Vitamin K is linked to cognitive function, but studies in individuals with chronic kidney disease (CKD), who are at risk for vitamin K insufficiency and cognitive impairment, are lacking. The cross-sectional association of vitamin K status biomarkers with cognitive performance was evaluated in ≥55-y-old adults with CKD (N = 714, 49% female, 44% black). A composite score of a cognitive performance test battery, calculated by averaging the z scores of the individual tests, was the primary outcome. Vitamin K status was measured using plasma phylloquinone and dephospho-uncarboxylated matrix Gla protein [(dp)ucMGP]. Participants with low plasma (dp)ucMGP, reflecting higher vitamin K status, had better cognitive performance than those in the two higher (dp)ucMGP categories based on the composite outcome (P = 0.03), whereas it did not significantly differ according to plasma phylloquinone categories (P = 0.08). Neither biomarker was significantly associated with performance on individual tests (all P > 0.05). The importance of vitamin K to cognitive performance in adults with CKD remains to be clarified.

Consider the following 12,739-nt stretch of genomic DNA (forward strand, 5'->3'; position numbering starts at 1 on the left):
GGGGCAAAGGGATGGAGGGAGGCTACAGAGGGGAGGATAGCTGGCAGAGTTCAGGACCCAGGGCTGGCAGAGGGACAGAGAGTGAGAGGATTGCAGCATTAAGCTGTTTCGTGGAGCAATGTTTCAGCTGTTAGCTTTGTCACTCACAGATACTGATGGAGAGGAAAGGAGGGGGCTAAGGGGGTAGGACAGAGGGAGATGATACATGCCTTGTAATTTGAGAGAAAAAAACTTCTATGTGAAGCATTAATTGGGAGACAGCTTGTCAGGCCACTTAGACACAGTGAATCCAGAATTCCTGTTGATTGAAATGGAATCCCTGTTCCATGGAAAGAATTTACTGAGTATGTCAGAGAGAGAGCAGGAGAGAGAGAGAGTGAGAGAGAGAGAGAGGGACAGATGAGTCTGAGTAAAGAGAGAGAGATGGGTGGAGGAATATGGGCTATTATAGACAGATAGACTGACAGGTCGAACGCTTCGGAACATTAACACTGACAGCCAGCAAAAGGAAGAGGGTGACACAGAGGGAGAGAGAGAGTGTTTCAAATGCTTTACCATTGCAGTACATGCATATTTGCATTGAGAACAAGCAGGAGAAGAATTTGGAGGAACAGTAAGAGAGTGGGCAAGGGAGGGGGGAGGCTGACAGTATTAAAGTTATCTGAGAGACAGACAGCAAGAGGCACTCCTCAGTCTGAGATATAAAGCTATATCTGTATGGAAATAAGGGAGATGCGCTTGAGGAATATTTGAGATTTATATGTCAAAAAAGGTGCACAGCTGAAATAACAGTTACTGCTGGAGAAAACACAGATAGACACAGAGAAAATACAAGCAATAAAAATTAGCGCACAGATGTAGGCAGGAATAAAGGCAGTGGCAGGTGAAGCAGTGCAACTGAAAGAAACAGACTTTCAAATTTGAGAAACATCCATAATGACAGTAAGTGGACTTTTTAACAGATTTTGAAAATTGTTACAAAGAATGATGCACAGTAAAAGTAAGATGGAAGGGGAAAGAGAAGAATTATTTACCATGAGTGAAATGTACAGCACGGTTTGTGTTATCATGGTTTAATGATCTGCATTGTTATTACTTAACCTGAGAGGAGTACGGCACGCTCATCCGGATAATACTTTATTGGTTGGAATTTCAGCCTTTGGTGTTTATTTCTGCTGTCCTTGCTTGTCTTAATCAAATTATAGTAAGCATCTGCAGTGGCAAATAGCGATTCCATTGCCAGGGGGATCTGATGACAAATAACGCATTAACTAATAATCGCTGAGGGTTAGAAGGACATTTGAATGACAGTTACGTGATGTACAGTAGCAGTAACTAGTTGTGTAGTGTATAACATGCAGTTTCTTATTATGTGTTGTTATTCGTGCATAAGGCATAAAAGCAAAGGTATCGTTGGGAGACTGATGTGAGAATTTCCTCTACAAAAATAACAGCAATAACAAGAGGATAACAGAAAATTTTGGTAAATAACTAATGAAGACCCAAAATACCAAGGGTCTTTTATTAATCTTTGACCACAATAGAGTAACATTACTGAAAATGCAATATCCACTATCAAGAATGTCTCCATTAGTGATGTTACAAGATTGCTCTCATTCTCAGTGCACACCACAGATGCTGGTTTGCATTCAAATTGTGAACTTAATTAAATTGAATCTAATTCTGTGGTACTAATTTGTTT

Keywords: aging; chronic kidney disease; cognition; matrix Gla protein; vitamin K.
© The Author(s) 2022. Published by Oxford University Press on behalf of the American Society for Nutrition.